Best Rapper 2022 | Mega Ran | Nightlife | Phoenix

As this issue goes to print, the award-winning, Phoenix-based rap artist Mega Ran should be back in the Valley after touring the Midwest and the East Coast. The former middle school teacher turned full-time musician, whose given name is Raheem Jarbo, rhymes about geek culture, and everything from pro wrestling to video games is fodder for his fire rhymes. His latest collaborative project with Penny the Great and Slopfunkdust, Protoculture Season, is a meld of music tracks (on vinyl or digital format) and merch based on the influential Macross (a.k.a. Robotech) anime about robots and vehicles made using technology from a crashed alien spacecraft. But whether he's writing diss tracks about Alex Trebek (may he rest) after the game show host called people who listen to nerdcore music losers, penning a memoir (Dream Master: From the Stoop to the Stage to the Stars came out in late 2020), or lighting up local stages, we're always impressed with what he has to offer.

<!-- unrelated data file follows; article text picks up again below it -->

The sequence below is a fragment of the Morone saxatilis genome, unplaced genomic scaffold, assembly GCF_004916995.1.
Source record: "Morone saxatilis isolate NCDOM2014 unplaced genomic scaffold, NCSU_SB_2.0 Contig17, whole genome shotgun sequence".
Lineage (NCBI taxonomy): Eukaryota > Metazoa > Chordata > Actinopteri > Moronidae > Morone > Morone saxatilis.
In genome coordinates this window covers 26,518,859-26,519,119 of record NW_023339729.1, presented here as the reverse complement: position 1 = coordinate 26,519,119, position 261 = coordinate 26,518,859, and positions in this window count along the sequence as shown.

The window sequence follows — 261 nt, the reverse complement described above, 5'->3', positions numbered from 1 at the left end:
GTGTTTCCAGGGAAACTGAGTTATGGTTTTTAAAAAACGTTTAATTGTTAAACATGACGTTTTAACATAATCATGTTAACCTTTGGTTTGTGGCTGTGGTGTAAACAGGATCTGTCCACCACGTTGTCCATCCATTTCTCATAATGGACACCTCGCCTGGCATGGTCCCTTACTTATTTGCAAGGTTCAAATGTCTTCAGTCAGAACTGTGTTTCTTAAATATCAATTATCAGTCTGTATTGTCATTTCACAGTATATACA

Jake Stellarwell is uncompromising and outspoken in his beliefs. He doesn't consider himself to be a DJ and refuses to use the title. He loathes the term EDM. And he thinks Phoenix's music scene is populated by artists who have significant potential. While some may disagree with Stellarwell's beliefs, few would argue he doesn't know his craft. Over the past 11 years, he's exposed locals to artists and music they aren't familiar with in his deftly crafted mixes and at events he's promoted. Through previous parties such as Rebel Disco and Push Push, he's featured such genres as deep house, nu-disco, boogie, and no wave. Underground artists like influential house/techno goddess the Blessed Madonna, U.K.-based indie dance duo Psychemagik, and Jacques Renault have been showcased locally thanks to Stellarwell and his cohorts. His moves away from the nightlife scene are also significant. In 2019, he worked with DJs like Julian French and Davina Griego to create Recordbar Radio, a multifaceted project that includes streaming sets by a variety of Valley DJs and musicians. "We want to make sure that Phoenix DJs, [artists], and [producers] are getting an opportunity to showcase their talent, perform their craft, and have it be broadcast on the internet so that it can reach whomever, wherever they are," Stellarwell told Digital Future in 2020. And it's making our scene all the better.